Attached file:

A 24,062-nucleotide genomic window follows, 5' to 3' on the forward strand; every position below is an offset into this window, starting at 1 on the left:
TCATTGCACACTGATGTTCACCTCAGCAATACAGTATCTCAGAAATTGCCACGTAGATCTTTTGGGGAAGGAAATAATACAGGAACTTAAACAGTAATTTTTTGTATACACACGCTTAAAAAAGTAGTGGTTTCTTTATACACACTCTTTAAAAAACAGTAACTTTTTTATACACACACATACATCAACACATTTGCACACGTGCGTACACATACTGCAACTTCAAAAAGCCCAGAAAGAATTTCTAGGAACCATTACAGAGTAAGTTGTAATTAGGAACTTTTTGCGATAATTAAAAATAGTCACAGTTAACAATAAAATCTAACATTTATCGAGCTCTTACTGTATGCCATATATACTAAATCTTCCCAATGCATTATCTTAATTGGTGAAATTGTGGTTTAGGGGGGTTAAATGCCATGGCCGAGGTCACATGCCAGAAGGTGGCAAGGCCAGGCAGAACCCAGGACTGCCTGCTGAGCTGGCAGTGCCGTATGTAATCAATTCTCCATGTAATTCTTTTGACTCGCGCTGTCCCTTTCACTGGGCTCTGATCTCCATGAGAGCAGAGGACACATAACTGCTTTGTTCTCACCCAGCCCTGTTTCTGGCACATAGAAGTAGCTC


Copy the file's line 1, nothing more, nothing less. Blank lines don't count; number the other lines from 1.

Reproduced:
A 24,062-nucleotide genomic window follows, 5' to 3' on the forward strand; every position below is an offset into this window, starting at 1 on the left: